Liquefaction potential of sands at the Krško-Brežice field, Slovenia

Main Article Content

Jasna Smolar
Matej Maček
Ana Petkovšek

Abstract

The Krško-Brežice field is one of the most seismically active areas in Slovenia. The most damaging recorded earthquake with an intensity of VIII (EMS) occurred on 29th January 1917. It caused damage and claimed two lives. In the last 100 years, 9 earthquakes with intensity higher than VI (EMS) have been recorded.


At the investigated area, a top layer up to 5 m thick, consisting of recent deposit of very loose silts and sands (ML, SM, SP), covers the medium dense to dense Quaternary gravel, beneath which there are over-consolidated, uncemented Miocene silts and marls. The top layer could be prone to liquefaction, as reported for the close surroundings of Brežice, where the liquefaction phenomenon was observed during the Zagreb earthquake in 1880 and during the Kupa Valley earthquake in 1909.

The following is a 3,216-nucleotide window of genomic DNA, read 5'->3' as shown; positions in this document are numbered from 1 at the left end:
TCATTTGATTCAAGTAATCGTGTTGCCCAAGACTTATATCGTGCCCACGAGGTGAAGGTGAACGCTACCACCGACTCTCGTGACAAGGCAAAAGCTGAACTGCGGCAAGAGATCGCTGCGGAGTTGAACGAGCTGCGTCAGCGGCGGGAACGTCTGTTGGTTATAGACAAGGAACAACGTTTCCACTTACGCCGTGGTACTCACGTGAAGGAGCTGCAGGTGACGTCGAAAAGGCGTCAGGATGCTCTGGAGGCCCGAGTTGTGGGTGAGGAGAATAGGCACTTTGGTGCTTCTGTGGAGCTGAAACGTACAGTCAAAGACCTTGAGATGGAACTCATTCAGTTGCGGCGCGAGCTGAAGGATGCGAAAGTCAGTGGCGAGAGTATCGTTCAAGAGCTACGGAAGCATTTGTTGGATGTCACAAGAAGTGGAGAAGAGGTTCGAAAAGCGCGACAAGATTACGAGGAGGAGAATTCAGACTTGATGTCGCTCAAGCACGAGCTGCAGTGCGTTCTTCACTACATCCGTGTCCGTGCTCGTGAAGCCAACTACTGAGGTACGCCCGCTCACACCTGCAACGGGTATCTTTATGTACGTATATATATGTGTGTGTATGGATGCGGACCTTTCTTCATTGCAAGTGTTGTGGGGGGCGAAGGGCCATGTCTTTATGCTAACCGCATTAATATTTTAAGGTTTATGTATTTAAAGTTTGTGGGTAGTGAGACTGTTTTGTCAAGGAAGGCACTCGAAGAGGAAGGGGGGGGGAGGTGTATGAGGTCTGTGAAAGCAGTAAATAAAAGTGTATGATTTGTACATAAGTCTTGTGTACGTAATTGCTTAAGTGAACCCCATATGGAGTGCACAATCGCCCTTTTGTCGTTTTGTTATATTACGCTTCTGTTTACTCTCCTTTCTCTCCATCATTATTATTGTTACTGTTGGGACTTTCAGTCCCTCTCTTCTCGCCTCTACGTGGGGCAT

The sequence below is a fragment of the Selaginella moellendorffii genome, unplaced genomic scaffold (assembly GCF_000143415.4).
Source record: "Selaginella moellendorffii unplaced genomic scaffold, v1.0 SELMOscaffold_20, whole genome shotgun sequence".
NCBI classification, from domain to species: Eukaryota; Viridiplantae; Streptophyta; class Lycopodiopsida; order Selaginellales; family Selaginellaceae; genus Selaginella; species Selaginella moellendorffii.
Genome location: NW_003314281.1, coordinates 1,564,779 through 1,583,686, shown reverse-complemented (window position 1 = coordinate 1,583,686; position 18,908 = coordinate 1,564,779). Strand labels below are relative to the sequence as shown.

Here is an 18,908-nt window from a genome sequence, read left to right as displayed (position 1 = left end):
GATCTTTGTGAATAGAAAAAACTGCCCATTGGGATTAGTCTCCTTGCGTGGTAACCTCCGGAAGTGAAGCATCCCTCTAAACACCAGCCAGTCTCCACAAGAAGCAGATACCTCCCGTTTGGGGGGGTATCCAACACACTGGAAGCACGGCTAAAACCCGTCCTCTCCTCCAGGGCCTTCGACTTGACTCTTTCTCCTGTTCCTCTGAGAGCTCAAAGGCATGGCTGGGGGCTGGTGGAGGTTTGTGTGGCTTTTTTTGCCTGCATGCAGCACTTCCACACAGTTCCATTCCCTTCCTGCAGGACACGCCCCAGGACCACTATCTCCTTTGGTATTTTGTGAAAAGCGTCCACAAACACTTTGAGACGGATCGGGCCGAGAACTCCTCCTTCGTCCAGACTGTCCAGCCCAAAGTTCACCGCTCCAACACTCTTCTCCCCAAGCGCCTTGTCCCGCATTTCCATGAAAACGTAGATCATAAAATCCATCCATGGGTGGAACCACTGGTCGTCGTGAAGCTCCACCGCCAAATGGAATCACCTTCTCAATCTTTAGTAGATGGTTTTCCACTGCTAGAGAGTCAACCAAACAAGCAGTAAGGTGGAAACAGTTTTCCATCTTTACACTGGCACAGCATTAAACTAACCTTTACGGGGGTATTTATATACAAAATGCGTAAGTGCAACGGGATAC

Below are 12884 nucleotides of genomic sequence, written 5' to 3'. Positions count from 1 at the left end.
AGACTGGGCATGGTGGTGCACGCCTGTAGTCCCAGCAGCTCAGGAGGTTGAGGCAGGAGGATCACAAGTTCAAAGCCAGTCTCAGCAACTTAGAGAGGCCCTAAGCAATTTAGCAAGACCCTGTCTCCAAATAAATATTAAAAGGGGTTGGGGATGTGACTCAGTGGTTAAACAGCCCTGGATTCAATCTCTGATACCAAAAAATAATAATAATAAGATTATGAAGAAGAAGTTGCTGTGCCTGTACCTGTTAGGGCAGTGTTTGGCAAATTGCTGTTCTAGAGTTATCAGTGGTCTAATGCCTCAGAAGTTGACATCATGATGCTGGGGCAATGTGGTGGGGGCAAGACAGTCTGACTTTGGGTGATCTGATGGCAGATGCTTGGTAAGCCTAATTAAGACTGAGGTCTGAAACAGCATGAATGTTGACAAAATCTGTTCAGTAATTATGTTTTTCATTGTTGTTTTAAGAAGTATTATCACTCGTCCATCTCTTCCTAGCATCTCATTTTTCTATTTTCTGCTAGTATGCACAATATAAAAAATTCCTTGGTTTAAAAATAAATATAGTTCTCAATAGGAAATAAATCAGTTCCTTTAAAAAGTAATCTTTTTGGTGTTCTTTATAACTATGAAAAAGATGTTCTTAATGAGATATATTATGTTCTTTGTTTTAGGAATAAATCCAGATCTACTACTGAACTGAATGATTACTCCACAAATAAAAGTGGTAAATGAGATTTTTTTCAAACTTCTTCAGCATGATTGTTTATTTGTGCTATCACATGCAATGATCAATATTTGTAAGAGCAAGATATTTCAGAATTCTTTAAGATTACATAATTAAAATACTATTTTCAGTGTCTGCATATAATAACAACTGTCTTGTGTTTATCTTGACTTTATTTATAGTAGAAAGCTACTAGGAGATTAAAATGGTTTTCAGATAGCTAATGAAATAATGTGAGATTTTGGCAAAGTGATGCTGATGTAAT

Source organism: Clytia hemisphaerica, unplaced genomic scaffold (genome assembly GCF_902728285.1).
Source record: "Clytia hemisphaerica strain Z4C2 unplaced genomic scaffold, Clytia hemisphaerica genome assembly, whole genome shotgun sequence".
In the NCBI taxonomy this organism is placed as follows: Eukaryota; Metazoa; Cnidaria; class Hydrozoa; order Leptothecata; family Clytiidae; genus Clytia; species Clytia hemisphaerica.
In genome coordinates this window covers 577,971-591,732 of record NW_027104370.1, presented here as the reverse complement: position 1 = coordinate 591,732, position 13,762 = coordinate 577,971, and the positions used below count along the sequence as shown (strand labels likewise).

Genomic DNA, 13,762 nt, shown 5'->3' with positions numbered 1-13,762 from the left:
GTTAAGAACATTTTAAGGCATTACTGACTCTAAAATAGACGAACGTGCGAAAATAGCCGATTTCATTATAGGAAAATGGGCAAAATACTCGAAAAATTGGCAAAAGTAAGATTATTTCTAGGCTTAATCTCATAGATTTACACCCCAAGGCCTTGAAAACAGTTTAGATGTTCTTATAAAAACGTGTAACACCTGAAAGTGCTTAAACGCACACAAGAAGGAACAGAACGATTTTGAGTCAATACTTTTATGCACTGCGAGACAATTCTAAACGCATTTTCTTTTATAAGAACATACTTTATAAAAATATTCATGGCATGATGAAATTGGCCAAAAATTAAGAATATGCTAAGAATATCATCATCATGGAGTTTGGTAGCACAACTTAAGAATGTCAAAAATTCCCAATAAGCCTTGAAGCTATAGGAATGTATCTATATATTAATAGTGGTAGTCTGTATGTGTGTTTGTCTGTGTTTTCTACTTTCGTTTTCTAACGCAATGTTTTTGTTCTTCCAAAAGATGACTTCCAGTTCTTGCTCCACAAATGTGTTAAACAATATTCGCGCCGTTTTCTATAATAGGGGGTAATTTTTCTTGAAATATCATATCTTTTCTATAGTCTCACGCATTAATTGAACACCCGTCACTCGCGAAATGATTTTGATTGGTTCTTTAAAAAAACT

The paper presents the results of laboratory index tests, cyclic simple shear tests and field investigations (SPT, CPT, (S)DMT, vs measurements), which were carried out to assess the liquefaction potential of the top layer at the location of the Brežice Hydroelectric Power Plant (HPP). All results show that the top layer is prone to liquefaction for an earthquake with a 475 year return period. Cyclic simple shear test results show that the liquefaction potential of horizontal ground for an earthquake with a 475 year return period can be reduced by the densification of the top layer to at least 95% of maximum Proctor density.

Article Details

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Original Scientific Papers

References

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